These untamed superlatives are the real deal
With the Formula 1 hype reaching a fever pitch, we bring you four of the hottest, most electrifying road-legal race cars so you can tear up the asphalt as quickly as you turn heads at the intersection.
Aston Martin Valkyrie
It’s taken slightly more than a century, but Aston Martin has finally added a hypercar to its repertoire. Co-developed with Red Bull Racing, the rambunctious Aston Martin Valkyrie packs 1,139hp and 900Nm of twist, thanks to a hybrid set-up involving a 6.5-litre V12. Expect otherworldly performance that will unnerve even genuine race car drivers. Its featherlight body is crafted entirely from carbon fibre—look closely and you’ll spot the trademark upper grille silhouette—that is robust enough to withstand an estimated 1,000kg of downforce. If its teardrop-shaped cockpit that’s similar to an F1 race car feels congested, rest assured that whatever queasiness you feel will quickly dissipate once you hit the accelerator and reach speeds of 300km/h, ripping through the circuit nearly as fast as a bullet can bite.
Ferrari SF90 XX Stradale
Straddling the line between a racing car and a road-going sports car, the limited-edition SF90 XX Stradale is the first XX variant that’s street legal. The car is imbued with track-proven technologies adapted from Ferrari’s XX Programme, where specially developed Prancing Horses are given full leeway on the racetrack at exclusive Ferrari events across the world. Based on a similar hybrid power-train layout as the SF90, Ferrari has squeezed even more juice from its 4.0-litre twin-turbo V8 engine, amplified by three electric motors producing peak power of 1,016hp. That means it surges from standstill to 100km/h in a little over two seconds, maxing out at a blistering 320 km/h. Other track-worthy features include a new anti-lock brake system, a power boost function dubbed ‘extra boost’, and dramatic aerodynamic upgrades like a prominent rear wing. Enzo Ferrari, who famously preferred his racing cars to his road cars, would be proud.
Newly inducted CEO Michael Leiters means serious business at McLaren. Case in point: the McLaren 750S—the marque’s lightest and most potent series-production supercar yet. Unlike the hybrid-leaning McLaren Artura, this one is intended for the combustion purist. Inside the McLaren 750S is familiar powerhouse, the M840T engine. Here, the 4.0-litre twin-turbo V8 gets upgraded with 740hp and 800Nm of torque. A reduction of roughly 30kg also means it boasts a better power-to-weight ratio than the McLaren 720S, clocking in an impressive zero to 100km/h in 2.8 seconds. And while the 750S features the same Monocage II carbon-fibre chassis as the 720S, it’s differentiated by slimmer LED headlights, a sleeker front bumper, an extended front splitter and enlarged active rear spoiler. Available in coupe and spider configurations, bespoke customisation courtesy of McLaren Special Operations means you have in your hands a supercar that stands out from the rest of an already rarefied crowd.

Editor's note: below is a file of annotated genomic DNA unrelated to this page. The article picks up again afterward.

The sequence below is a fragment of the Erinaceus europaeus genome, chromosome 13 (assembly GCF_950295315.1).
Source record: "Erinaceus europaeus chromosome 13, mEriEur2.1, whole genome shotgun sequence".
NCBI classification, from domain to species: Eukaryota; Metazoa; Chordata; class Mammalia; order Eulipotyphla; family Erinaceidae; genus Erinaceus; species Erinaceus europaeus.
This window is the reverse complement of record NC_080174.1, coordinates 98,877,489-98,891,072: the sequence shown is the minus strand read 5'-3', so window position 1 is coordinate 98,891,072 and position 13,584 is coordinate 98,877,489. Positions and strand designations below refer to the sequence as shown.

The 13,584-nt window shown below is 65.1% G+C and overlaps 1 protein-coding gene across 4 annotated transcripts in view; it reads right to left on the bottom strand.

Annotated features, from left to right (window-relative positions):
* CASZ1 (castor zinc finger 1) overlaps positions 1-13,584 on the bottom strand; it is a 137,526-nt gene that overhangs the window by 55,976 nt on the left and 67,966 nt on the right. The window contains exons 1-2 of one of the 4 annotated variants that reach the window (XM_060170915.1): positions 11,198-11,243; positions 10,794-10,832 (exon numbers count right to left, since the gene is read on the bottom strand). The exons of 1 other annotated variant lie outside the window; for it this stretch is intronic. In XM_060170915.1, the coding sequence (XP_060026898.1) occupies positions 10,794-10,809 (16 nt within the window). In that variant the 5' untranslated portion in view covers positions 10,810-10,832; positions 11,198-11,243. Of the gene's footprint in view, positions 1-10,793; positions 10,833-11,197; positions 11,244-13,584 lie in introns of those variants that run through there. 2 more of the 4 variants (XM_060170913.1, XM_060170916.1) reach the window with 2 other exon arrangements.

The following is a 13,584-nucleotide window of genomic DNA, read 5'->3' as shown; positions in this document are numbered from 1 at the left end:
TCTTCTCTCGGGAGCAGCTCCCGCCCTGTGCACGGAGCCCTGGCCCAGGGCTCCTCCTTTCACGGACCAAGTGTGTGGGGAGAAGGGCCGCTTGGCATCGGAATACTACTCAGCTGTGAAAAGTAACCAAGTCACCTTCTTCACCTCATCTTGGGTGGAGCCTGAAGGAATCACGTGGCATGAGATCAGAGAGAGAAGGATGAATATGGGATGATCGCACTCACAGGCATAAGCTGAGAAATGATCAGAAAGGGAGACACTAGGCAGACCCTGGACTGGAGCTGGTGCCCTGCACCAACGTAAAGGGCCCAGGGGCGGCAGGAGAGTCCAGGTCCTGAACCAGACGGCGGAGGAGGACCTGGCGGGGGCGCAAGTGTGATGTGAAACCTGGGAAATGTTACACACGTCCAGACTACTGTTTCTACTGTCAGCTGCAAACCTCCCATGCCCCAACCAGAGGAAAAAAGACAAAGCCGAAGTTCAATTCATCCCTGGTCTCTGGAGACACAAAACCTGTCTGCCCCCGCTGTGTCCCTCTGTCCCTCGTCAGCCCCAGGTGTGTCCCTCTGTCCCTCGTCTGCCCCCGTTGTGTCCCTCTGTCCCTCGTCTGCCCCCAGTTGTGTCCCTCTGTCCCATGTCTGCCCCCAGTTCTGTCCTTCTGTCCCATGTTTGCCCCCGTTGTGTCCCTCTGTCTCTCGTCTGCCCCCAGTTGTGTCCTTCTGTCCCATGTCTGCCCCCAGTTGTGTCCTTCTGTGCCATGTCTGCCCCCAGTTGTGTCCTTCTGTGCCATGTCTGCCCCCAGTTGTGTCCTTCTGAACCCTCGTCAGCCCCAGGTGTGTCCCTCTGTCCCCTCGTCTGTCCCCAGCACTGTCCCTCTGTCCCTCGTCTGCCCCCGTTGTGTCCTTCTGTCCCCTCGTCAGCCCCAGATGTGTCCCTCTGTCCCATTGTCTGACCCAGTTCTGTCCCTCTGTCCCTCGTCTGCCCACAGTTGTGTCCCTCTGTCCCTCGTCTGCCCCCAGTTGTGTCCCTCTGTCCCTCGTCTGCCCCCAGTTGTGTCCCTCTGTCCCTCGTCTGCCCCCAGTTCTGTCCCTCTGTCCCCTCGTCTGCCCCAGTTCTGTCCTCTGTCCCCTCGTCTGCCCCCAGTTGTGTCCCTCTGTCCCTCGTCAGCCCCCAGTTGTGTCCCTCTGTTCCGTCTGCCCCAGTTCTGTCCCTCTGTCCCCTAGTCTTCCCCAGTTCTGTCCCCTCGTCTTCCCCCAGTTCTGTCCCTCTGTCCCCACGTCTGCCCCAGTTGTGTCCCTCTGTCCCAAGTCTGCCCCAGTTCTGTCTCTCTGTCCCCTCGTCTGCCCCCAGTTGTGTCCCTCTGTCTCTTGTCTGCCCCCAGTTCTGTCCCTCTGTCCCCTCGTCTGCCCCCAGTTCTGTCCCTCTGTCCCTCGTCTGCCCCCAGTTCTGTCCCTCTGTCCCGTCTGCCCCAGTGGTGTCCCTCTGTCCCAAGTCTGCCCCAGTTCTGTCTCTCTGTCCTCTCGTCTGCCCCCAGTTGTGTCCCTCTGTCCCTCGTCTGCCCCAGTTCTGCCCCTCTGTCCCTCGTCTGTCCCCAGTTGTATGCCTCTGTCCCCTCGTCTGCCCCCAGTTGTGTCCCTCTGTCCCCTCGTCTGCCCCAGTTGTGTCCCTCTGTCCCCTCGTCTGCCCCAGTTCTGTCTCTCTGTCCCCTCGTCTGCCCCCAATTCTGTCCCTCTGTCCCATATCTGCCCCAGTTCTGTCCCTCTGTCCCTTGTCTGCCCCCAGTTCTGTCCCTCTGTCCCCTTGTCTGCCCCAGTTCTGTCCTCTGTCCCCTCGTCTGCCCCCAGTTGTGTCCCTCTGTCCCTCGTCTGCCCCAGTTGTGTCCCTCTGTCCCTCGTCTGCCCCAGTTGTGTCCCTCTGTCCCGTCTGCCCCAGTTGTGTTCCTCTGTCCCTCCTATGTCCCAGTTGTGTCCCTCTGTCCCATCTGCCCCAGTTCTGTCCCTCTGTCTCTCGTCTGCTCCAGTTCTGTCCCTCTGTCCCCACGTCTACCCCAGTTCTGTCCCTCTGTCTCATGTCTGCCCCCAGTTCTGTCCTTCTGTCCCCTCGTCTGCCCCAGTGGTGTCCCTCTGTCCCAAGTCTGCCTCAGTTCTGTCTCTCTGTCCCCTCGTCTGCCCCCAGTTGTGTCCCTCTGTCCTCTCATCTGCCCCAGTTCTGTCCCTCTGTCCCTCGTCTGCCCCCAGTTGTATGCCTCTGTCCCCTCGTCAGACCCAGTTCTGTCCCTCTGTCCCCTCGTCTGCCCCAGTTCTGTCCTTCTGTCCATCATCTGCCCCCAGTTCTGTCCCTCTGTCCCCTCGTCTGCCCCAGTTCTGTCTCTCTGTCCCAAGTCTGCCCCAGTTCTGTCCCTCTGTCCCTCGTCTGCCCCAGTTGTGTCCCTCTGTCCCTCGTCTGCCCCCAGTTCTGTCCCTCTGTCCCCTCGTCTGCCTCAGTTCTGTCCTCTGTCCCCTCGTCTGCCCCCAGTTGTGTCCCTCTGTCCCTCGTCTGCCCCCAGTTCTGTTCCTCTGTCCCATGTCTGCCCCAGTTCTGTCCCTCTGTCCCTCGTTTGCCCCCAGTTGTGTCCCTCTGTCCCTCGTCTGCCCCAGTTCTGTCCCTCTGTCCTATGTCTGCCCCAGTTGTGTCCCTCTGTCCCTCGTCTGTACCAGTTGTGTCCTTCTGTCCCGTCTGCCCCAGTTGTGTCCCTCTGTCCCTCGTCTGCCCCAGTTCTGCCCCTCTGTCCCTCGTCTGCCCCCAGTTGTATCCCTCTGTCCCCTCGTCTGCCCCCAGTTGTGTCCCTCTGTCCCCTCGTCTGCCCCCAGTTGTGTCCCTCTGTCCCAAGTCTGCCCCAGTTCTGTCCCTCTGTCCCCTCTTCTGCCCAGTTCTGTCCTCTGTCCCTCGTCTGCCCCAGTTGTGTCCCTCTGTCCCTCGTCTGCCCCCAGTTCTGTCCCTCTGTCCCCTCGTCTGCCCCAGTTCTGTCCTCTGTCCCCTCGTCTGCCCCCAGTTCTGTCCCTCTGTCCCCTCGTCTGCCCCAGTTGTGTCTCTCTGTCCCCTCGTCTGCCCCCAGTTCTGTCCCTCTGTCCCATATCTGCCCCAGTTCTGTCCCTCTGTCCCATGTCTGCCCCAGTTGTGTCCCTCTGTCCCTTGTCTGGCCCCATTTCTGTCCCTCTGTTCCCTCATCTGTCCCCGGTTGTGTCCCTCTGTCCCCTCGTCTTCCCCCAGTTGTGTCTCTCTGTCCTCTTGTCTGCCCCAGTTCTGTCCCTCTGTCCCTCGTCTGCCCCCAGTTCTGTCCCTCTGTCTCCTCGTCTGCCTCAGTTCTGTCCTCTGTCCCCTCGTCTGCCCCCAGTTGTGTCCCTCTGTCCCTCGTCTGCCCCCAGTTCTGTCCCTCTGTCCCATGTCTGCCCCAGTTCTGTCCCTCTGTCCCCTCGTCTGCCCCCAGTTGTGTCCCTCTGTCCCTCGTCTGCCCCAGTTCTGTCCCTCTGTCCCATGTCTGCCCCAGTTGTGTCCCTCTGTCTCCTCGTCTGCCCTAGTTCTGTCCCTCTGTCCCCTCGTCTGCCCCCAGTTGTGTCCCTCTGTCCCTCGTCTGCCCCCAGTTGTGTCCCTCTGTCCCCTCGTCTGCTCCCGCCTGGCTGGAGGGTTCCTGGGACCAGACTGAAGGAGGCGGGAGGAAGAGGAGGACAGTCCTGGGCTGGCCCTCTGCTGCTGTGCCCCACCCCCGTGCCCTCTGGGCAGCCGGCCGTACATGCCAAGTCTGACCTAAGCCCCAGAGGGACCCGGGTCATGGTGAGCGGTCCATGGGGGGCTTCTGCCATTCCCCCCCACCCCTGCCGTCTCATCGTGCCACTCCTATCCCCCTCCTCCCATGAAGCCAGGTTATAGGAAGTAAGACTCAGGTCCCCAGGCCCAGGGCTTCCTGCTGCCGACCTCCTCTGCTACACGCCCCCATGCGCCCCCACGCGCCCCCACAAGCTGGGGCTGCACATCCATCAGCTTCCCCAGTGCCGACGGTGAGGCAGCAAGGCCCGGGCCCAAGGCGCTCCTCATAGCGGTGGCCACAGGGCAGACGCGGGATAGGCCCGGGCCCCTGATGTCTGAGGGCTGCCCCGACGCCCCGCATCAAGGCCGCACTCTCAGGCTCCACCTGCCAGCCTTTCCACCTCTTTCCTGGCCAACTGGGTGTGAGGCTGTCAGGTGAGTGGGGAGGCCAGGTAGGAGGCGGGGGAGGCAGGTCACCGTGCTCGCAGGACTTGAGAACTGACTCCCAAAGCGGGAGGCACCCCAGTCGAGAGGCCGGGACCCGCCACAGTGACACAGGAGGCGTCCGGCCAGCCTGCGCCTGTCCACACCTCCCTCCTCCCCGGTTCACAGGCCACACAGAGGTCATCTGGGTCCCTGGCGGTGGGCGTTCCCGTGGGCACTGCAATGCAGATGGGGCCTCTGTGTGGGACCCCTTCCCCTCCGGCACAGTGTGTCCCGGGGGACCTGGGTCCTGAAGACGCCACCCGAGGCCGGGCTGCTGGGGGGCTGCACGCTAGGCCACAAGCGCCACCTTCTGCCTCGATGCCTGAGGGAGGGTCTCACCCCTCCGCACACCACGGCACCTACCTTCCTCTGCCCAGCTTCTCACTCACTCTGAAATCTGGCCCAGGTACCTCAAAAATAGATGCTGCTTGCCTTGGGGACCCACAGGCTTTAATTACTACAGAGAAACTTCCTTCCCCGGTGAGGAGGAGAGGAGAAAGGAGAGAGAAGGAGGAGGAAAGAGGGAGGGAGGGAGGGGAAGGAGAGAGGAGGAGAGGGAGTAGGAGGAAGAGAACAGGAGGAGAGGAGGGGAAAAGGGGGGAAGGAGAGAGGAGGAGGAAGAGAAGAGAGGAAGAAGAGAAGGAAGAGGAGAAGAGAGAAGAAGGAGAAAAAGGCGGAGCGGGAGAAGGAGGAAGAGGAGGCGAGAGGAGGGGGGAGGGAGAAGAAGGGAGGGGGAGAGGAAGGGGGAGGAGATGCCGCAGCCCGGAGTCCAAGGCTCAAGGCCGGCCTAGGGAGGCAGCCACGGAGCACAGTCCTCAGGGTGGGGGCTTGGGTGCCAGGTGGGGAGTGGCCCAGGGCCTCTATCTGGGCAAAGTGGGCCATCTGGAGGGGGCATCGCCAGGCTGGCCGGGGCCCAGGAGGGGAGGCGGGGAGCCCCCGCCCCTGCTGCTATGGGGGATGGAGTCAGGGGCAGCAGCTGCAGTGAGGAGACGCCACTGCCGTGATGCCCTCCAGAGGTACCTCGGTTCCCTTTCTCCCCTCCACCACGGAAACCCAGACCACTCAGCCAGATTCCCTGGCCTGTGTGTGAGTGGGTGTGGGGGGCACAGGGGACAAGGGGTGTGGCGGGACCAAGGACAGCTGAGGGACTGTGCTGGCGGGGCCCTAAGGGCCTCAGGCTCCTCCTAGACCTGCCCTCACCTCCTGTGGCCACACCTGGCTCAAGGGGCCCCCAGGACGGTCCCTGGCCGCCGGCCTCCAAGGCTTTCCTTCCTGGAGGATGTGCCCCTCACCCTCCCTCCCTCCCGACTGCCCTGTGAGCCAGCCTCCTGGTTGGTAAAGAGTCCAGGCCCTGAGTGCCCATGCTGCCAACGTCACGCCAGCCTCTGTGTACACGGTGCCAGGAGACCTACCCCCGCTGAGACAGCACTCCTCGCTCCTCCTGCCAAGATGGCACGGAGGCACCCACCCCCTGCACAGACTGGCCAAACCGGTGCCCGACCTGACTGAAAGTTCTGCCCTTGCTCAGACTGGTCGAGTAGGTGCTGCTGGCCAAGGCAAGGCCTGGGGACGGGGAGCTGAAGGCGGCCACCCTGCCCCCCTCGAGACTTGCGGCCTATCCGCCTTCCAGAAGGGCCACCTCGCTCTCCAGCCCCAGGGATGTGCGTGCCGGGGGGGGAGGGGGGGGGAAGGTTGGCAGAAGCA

The first road-legal hypercar to emerge from Affalterbach, it’s no surprise that the Mercedes-AMG One has been breaking records more quickly than we can count. Besides demonstrating unprecedented performances at the Red Bull Ring, Hockenheimring and Nürburgring-Nordschleife, the One most recently took on Italy’s renowned Autodromo Nazionale Monza, clocking in the fastest time for a street-legal vehicle. It circled the 5.8km track in 1:43.902 minutes. This futuristic hypercar is powered by a Formula 1-derived 1.6-litre V6 turbo engine augmented by four electric motors, which allows the power train to churn out 1,063hp and achieve a breakneck speed of 352km/h. Enhanced aerodynamics come in the form of active slats at the front wheelhouses and diffuser as well as a massive two-part extendable rear wing. In other words, if you’re itching for an unbridled beast to let loose on the track, the One is, indeed, the one.